The persistence of memory as a trope in works by Chinese writers in Southeast Asia demonstrates that the sense of identity among Chinese in this area is constantly being interrogated and re-negotiated. This article argues that literary texts are one important constituent factor of collective cultural memory, a purposeful activity undertaken to influence social reality. Even as they foreground the issue of an individual's memory of Chinese culture, they are themselves a type of memorializing practice which seeks to preserve certain types of cultural memory and thus shape the individual's identity. In comparing the works of Singaporean and Malaysian writers, I find a rather stark contrast between the figures used to conceptualize China, Chinese culture, and memory. I argue that Singaporean writers use certain figures to reify Chinese culture and determine its unchanging essence, whereas Malaysian Chinese often have a more fluid view of culture. I then consider some of the ramifications for the use of natural metaphors by the Malaysian writers, which I see as participating in a type of wishful colonial mentality, quite distinct from the historical reality of indentured labor and political disempowerment of the ethnic Chinese in the modern nation state of Malaysia. I conclude by proposing the use of "trunk" as a metaphor for cultural memory and identity formation.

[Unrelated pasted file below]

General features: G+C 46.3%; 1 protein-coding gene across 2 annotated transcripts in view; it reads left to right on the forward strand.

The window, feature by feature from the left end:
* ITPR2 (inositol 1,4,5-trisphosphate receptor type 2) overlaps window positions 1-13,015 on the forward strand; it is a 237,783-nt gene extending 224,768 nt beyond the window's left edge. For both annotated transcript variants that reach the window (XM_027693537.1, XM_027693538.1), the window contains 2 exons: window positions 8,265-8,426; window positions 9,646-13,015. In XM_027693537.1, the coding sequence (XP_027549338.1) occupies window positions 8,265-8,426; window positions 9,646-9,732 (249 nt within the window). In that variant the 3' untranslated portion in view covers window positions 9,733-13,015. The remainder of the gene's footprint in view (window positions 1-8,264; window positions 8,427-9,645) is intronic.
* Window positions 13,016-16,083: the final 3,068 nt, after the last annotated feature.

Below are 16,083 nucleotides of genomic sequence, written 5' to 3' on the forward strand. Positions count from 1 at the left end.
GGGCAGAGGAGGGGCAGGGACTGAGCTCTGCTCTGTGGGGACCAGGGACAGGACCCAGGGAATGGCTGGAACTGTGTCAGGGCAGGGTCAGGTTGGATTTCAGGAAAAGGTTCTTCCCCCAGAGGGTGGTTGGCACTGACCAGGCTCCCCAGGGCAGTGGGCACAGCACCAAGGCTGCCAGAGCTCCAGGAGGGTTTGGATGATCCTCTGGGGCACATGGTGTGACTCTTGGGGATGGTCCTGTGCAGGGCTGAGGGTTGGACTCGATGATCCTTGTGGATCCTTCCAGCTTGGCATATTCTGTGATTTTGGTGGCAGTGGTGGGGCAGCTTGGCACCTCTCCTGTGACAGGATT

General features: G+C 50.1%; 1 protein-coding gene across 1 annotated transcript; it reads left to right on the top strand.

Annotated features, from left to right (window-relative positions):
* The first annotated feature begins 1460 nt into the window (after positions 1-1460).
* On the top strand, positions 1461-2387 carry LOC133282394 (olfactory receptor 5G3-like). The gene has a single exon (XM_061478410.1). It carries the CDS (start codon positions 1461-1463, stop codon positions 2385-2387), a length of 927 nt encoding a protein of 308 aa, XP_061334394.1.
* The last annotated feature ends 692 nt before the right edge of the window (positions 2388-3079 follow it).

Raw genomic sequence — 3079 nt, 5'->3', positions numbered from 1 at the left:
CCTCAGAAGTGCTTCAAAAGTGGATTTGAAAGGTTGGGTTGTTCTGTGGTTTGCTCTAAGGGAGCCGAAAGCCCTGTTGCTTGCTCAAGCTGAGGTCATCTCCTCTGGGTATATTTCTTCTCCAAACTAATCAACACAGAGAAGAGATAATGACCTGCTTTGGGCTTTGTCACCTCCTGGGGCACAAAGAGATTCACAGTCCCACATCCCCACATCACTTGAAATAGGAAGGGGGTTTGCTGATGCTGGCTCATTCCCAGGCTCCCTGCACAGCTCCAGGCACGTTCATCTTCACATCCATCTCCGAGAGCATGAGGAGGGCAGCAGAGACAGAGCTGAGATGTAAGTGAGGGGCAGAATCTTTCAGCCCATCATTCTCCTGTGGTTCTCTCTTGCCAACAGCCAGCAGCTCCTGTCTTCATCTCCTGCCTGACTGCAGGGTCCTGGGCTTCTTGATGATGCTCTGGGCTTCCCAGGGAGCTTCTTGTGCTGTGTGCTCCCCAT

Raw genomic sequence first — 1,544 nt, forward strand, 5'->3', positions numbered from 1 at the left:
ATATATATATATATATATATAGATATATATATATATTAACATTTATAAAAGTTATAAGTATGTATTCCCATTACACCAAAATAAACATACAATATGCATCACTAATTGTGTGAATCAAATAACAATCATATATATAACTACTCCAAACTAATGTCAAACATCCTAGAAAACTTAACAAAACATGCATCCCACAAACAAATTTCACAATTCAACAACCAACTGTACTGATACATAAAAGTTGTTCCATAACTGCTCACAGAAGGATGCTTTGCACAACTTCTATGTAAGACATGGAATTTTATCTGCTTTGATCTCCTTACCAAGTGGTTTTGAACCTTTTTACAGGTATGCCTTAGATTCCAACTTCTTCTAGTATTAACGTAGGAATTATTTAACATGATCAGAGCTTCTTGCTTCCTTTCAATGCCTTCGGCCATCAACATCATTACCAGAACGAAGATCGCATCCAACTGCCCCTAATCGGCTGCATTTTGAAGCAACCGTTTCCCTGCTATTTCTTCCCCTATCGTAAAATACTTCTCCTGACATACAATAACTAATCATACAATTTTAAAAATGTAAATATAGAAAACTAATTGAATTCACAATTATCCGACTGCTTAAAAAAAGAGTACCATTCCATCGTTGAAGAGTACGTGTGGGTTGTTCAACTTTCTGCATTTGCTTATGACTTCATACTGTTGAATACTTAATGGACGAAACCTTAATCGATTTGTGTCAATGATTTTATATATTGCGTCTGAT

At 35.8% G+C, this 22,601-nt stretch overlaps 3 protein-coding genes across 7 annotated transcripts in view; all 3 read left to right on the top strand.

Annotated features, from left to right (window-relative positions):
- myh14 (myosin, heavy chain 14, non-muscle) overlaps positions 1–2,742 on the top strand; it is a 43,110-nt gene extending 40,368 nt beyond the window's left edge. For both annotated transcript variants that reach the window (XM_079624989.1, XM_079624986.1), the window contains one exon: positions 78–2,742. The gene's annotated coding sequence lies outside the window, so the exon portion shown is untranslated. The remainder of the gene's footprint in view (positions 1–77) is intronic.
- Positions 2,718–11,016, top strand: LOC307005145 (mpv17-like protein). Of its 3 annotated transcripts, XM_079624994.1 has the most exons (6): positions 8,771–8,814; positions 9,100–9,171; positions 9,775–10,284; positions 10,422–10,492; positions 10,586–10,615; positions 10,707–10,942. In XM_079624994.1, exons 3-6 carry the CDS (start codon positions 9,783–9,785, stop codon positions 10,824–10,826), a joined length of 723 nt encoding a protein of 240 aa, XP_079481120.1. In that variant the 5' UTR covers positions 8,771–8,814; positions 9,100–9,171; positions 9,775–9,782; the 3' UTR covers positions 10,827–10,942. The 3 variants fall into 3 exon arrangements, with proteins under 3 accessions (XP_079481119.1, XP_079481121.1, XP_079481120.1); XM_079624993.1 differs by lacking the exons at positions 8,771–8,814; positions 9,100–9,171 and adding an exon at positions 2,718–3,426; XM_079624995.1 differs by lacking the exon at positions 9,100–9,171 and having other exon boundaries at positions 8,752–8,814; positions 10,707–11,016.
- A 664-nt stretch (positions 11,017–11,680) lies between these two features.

Lien, Pei-te, 1957-
  • Transnational Homeland Concerns and Participation in US Politics: A Comparison among Immigrants from China, Taiwan, and Hong Kong
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    Subject Headings:
    • Chinese Americans -- Politics and government.
    • Taiwanese Americans -- Politics and government.
    Abstract:
      This study addresses the scholarly debate between assimilation and transnationalism through analyses of public opinion data collected mainly in California and from residents of Chinese descent whose families originated from the Chinese mainland, Taiwan, Hong Kong, and elsewhere in Asia. It explores the empirical relationship between Chinese Americans' concern about the political condition of the ethnic homelands in Asia and their patterns of political participation in the United States. Not all transnational concerns are equal. This study distinguishes between the democratic-oriented and nationalist-oriented transnational political behavior. It also separates voting registration from other types of political participation. A main argument of this study is that the relationship between political assimilation and transnational linkages depends both on the nature of the transnational political concern and on the type of political participation. Transnational political concerns are found to influence the degree of participation in regime-influence (e.g. making campaign contributions) but not system-support (e.g. voting registration) acts. Also, only those homeland concerns that are consistent with US foreign policy interests such as regarding the democratic future of Hong Kong after the 1997 transition are found to have a positive impact on participation.